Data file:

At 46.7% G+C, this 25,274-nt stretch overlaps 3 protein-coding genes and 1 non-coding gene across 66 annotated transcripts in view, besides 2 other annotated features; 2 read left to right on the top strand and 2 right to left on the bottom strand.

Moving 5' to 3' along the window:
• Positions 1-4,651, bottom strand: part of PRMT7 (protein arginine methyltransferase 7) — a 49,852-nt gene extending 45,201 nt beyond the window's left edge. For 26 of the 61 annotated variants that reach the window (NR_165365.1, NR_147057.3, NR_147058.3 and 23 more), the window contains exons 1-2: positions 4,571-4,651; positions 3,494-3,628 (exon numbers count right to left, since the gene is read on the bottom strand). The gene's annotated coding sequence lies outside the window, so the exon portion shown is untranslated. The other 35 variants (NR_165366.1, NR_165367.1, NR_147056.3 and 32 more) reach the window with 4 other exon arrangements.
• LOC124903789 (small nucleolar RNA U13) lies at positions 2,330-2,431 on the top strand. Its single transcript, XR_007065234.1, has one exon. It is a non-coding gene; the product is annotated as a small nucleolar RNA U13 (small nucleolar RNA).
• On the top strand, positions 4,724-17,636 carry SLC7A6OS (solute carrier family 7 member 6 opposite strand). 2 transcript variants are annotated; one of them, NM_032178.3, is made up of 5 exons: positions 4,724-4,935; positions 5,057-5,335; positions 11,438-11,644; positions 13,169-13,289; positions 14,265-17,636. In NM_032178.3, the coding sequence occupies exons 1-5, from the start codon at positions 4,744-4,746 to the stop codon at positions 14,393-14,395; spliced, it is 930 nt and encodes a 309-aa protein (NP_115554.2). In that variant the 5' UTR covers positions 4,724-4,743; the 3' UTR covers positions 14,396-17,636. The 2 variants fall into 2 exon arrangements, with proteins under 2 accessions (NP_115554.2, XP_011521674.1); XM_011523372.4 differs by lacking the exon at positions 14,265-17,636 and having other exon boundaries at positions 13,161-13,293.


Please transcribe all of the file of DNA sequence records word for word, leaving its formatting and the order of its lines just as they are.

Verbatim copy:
At 46.7% G+C, this 25,274-nt stretch overlaps 3 protein-coding genes and 1 non-coding gene across 66 annotated transcripts in view, besides 2 other annotated features; 2 read left to right on the top strand and 2 right to left on the bottom strand.

Moving 5' to 3' along the window:
• Positions 1-4,651, bottom strand: part of PRMT7 (protein arginine methyltransferase 7) — a 49,852-nt gene extending 45,201 nt beyond the window's left edge. For 26 of the 61 annotated variants that reach the window (NR_165365.1, NR_147057.3, NR_147058.3 and 23 more), the window contains exons 1-2: positions 4,571-4,651; positions 3,494-3,628 (exon numbers count right to left, since the gene is read on the bottom strand). The gene's annotated coding sequence lies outside the window, so the exon portion shown is untranslated. The other 35 variants (NR_165366.1, NR_165367.1, NR_147056.3 and 32 more) reach the window with 4 other exon arrangements.
• LOC124903789 (small nucleolar RNA U13) lies at positions 2,330-2,431 on the top strand. Its single transcript, XR_007065234.1, has one exon. It is a non-coding gene; the product is annotated as a small nucleolar RNA U13 (small nucleolar RNA).
• On the top strand, positions 4,724-17,636 carry SLC7A6OS (solute carrier family 7 member 6 opposite strand). 2 transcript variants are annotated; one of them, NM_032178.3, is made up of 5 exons: positions 4,724-4,935; positions 5,057-5,335; positions 11,438-11,644; positions 13,169-13,289; positions 14,265-17,636. In NM_032178.3, the coding sequence occupies exons 1-5, from the start codon at positions 4,744-4,746 to the stop codon at positions 14,393-14,395; spliced, it is 930 nt and encodes a 309-aa protein (NP_115554.2). In that variant the 5' UTR covers positions 4,724-4,743; the 3' UTR covers positions 14,396-17,636. The 2 variants fall into 2 exon arrangements, with proteins under 2 accessions (NP_115554.2, XP_011521674.1); XM_011523372.4 differs by lacking the exon at positions 14,265-17,636 and having other exon boundaries at positions 13,161-13,293.